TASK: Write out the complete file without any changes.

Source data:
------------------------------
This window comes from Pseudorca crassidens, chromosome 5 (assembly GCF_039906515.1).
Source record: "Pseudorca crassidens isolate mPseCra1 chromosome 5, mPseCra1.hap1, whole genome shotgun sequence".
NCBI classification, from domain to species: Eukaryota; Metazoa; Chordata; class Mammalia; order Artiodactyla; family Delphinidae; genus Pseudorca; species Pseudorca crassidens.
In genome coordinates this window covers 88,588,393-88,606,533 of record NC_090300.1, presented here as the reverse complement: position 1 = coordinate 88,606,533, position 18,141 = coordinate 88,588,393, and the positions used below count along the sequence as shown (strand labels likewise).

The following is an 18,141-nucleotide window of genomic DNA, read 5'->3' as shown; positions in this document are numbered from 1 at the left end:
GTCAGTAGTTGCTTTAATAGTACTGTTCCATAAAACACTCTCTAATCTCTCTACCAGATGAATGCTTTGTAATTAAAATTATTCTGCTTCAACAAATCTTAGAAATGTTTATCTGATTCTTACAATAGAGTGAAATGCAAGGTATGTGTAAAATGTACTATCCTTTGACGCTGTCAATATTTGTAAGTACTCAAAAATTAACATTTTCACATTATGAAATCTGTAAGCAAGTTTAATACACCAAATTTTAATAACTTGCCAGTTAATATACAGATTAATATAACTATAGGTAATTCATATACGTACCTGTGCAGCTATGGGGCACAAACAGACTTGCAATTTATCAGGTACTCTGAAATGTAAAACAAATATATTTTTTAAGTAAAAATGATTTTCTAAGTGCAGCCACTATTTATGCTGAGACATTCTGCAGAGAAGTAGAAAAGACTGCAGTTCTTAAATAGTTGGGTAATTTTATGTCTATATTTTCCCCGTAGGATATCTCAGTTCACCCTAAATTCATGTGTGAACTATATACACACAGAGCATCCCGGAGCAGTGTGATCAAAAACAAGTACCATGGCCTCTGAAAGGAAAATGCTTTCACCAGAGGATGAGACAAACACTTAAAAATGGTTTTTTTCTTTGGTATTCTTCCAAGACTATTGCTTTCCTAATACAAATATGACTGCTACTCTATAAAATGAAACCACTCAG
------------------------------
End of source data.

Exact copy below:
This window comes from Pseudorca crassidens, chromosome 5 (assembly GCF_039906515.1).
Source record: "Pseudorca crassidens isolate mPseCra1 chromosome 5, mPseCra1.hap1, whole genome shotgun sequence".
NCBI classification, from domain to species: Eukaryota; Metazoa; Chordata; class Mammalia; order Artiodactyla; family Delphinidae; genus Pseudorca; species Pseudorca crassidens.
In genome coordinates this window covers 88,588,393-88,606,533 of record NC_090300.1, presented here as the reverse complement: position 1 = coordinate 88,606,533, position 18,141 = coordinate 88,588,393, and the positions used below count along the sequence as shown (strand labels likewise).

The following is an 18,141-nucleotide window of genomic DNA, read 5'->3' as shown; positions in this document are numbered from 1 at the left end:
GTCAGTAGTTGCTTTAATAGTACTGTTCCATAAAACACTCTCTAATCTCTCTACCAGATGAATGCTTTGTAATTAAAATTATTCTGCTTCAACAAATCTTAGAAATGTTTATCTGATTCTTACAATAGAGTGAAATGCAAGGTATGTGTAAAATGTACTATCCTTTGACGCTGTCAATATTTGTAAGTACTCAAAAATTAACATTTTCACATTATGAAATCTGTAAGCAAGTTTAATACACCAAATTTTAATAACTTGCCAGTTAATATACAGATTAATATAACTATAGGTAATTCATATACGTACCTGTGCAGCTATGGGGCACAAACAGACTTGCAATTTATCAGGTACTCTGAAATGTAAAACAAATATATTTTTTAAGTAAAAATGATTTTCTAAGTGCAGCCACTATTTATGCTGAGACATTCTGCAGAGAAGTAGAAAAGACTGCAGTTCTTAAATAGTTGGGTAATTTTATGTCTATATTTTCCCCGTAGGATATCTCAGTTCACCCTAAATTCATGTGTGAACTATATACACACAGAGCATCCCGGAGCAGTGTGATCAAAAACAAGTACCATGGCCTCTGAAAGGAAAATGCTTTCACCAGAGGATGAGACAAACACTTAAAAATGGTTTTTTTCTTTGGTATTCTTCCAAGACTATTGCTTTCCTAATACAAATATGACTGCTACTCTATAAAATGAAACCACTCAG